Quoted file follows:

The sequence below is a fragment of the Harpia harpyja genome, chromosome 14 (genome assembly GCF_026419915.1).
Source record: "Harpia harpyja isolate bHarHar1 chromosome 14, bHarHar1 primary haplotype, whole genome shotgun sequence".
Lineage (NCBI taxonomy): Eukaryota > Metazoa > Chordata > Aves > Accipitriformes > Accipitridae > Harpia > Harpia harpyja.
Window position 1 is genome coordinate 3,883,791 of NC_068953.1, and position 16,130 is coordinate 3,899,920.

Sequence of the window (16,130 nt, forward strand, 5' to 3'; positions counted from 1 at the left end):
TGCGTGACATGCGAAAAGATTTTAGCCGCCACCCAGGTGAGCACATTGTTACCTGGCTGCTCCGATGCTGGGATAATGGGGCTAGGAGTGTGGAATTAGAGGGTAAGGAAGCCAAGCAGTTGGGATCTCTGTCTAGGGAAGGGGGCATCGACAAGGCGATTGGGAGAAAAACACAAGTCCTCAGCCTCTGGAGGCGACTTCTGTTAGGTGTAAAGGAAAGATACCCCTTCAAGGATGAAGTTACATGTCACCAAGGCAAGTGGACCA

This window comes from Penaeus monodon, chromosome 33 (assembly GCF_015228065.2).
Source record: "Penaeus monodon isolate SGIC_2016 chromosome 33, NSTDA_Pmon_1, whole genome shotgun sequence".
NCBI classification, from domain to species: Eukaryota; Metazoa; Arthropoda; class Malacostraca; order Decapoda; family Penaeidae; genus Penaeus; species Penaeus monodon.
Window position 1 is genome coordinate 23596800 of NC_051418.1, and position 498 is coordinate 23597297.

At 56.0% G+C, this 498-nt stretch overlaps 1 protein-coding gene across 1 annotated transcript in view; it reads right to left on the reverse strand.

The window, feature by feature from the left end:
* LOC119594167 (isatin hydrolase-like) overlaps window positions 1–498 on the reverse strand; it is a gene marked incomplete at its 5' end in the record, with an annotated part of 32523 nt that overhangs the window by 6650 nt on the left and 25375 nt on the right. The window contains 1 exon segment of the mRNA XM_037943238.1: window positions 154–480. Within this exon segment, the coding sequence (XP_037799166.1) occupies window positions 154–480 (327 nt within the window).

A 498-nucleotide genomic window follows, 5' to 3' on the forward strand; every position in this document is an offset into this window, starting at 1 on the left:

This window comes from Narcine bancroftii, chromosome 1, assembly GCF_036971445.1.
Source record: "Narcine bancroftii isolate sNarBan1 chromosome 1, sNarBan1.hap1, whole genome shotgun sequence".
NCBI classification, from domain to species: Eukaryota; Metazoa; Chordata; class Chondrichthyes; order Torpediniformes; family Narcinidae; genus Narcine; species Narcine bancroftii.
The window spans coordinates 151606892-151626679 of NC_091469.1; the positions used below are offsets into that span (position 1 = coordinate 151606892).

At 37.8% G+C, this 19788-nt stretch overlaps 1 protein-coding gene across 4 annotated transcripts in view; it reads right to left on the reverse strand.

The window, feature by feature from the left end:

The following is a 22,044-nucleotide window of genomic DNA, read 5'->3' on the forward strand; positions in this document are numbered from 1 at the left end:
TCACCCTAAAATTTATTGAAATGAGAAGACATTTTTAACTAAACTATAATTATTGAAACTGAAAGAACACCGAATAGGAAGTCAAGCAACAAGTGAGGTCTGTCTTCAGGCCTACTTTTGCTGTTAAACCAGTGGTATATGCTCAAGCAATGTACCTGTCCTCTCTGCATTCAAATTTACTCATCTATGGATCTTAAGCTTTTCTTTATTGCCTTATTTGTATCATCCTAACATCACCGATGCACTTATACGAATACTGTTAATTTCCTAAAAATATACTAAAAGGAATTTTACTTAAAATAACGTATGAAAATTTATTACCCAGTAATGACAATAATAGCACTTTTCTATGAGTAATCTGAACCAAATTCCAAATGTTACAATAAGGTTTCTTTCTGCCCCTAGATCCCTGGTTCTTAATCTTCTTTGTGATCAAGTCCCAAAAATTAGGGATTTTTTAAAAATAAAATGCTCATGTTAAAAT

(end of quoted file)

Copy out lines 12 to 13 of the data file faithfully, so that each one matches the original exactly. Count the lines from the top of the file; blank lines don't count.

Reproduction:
The window, feature by feature from the left end:
* LOC119594167 (isatin hydrolase-like) overlaps window positions 1–498 on the reverse strand; it is a gene marked incomplete at its 5' end in the record, with an annotated part of 32523 nt that overhangs the window by 6650 nt on the left and 25375 nt on the right. The window contains 1 exon segment of the mRNA XM_037943238.1: window positions 154–480. Within this exon segment, the coding sequence (XP_037799166.1) occupies window positions 154–480 (327 nt within the window).